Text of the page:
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(Field Programmable Gate Array) A chip that has its internal logic circuits programmed by the customer. The Boolean logic circuits are left "unwired" in an FPGA, and they are either permanently programmed one time or reprogrammed every time power is delievered to the chip. See Boolean logic and glue logic.

With a variety of architectures on the market, FPGA chips contain millions of programmable logic gates. FPGAs also have a lower gate density compared to regular, finished "ASIC" chips (see ASIC).

To Clarify
Whereas a regular CPU follows instructions in the software, an FPGA sets up connections that actually reconfigure the hardware. Hardware is always much faster than software because it immediately processes the data without having to first fetch and analyze instructions. See software.

Why Use FPGAs?
When hundreds of thousands of the same chip are required, a "non-changeable" ASIC is often designed; however, ASIC development costs millions, and FPGAs can be used to test the market and refine the design before going into full-blown ASIC production. They can also enable finished goods to reach the market sooner.

FPGAs are ideal for installations where changing requirements demand updated processing. For example, migrating a cell tower from 3G to 4G can be accommodated on premises by inputting different data into an FPGA. The data "rewires" the hardware, and the racks of equipment do not have to be replaced.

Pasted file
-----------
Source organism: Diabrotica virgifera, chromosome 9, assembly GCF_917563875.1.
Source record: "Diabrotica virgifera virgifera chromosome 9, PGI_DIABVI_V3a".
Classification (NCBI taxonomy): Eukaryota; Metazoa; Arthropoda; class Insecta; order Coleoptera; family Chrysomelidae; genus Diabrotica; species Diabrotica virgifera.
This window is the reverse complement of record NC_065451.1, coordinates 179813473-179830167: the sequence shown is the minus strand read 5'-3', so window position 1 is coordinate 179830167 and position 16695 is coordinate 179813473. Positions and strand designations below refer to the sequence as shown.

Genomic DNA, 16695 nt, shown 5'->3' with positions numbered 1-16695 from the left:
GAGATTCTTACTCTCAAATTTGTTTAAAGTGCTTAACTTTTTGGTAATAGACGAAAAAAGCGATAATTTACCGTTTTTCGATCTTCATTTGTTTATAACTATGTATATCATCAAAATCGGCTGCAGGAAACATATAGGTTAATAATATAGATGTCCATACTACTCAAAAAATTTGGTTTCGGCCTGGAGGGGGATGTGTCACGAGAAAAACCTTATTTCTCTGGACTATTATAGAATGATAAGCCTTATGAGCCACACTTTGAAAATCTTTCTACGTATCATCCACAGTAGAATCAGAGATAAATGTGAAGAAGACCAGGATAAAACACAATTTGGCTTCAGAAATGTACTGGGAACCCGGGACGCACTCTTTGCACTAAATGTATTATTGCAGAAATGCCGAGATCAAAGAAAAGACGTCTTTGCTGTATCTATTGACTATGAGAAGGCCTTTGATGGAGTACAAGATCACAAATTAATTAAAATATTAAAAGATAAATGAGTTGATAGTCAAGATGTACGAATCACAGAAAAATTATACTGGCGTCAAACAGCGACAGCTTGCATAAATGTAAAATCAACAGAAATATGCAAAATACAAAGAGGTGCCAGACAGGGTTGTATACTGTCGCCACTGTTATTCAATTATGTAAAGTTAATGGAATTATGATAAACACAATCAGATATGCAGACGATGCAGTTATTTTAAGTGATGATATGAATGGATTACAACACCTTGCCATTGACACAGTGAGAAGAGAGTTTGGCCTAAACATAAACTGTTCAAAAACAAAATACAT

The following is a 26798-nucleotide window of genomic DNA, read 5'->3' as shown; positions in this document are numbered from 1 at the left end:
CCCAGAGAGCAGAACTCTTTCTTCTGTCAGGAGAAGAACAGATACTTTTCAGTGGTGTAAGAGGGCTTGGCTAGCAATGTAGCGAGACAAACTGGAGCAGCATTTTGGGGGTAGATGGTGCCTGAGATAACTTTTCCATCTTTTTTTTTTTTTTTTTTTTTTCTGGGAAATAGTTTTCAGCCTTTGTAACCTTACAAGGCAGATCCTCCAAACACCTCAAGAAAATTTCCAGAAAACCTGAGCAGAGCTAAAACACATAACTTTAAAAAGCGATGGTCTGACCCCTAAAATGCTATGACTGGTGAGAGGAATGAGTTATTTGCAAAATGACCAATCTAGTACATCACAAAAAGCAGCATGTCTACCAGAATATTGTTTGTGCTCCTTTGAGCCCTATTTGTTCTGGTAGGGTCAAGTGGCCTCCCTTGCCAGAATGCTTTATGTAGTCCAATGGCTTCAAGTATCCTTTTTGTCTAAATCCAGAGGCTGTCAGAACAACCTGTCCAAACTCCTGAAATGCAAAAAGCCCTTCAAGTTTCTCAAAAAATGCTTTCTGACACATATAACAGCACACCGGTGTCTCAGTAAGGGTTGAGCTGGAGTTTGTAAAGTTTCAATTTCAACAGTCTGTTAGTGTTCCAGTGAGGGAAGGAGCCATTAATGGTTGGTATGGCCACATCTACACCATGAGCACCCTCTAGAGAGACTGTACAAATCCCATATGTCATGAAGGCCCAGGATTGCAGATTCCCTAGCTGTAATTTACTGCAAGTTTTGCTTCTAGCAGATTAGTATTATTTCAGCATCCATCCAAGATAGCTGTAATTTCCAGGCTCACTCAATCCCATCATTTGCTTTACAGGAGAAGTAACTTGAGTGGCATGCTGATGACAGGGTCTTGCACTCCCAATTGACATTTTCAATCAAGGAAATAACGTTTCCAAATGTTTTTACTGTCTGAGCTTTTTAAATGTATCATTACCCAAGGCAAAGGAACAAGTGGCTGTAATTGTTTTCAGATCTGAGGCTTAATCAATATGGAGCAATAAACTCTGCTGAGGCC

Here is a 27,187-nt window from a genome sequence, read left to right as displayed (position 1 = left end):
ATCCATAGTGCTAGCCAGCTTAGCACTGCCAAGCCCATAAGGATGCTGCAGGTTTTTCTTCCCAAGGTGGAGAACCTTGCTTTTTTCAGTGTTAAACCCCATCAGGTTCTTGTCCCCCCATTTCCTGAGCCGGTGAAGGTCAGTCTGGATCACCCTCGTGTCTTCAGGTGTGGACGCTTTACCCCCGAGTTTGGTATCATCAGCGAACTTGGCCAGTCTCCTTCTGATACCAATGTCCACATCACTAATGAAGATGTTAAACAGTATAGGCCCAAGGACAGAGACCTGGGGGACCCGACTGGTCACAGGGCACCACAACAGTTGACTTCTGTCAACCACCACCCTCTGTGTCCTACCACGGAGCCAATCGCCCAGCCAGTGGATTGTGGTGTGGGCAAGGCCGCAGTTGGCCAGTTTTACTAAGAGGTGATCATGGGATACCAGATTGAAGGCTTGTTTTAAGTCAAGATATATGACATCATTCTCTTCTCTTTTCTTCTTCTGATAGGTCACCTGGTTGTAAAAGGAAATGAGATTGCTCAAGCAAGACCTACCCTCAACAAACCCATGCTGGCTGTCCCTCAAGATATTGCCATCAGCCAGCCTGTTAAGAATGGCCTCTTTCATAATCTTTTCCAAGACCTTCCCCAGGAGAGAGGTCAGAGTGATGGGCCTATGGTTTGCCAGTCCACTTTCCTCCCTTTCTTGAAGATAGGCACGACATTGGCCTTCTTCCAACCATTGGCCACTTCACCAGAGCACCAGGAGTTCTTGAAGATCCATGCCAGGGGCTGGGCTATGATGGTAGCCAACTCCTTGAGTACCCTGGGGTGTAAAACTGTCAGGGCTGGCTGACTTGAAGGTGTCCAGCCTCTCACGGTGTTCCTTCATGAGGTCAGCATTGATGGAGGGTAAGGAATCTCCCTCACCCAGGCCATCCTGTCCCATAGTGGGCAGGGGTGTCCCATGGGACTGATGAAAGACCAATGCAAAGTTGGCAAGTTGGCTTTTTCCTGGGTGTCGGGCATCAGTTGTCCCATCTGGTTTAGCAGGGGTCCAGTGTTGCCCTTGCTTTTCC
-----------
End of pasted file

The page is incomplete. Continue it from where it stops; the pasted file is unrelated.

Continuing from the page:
SRAM, Flash and Antifuse Varieties
The vast majority of FPGAs use volatile static RAM (SRAM) cells to define the logic. Each time the FPGA is powered up, the SRAM is loaded with its configuration, typically from a flash memory chip. SRAM FPGAs can also be dynamically reconfigured in operation (see adaptive computing). See static RAM.

Flash memory-based FPGAs hold their content without power, and they can be reprogrammed in place. Permanently programmed antifuse-based FPGAs are popular for aerospace design because they are more radiation hardened (rad hard). See PLD, adaptive computing and gate array.

Versal System-on-Chip (FPGA and More)
With more than 35 billion transistors, Xilinx's very comprehensive Versal chip includes FPGA circuits (adaptable hardware) along with CPUs, RAM, I/O and DSP engines (see Versal). (Image courtesy of Xilinx, www.xilinx.com)

An Excellent Resource
Everything you wanted to know about FPGAs and more is in Clive "Max" Maxfield's book. Written in Maxfield's inimitable style, which makes it thoroughly enjoyable, this book is the definitive guide to the subject. (Newnes, 2004)
Copyright © 1981-2019 by The Computer Language Company Inc. All Rights reserved. THIS DEFINITION IS FOR PERSONAL USE ONLY. All other reproduction is strictly prohibited without permission from the publisher.
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KEYWORDS: FPGA development, FPGA synthesis in clouds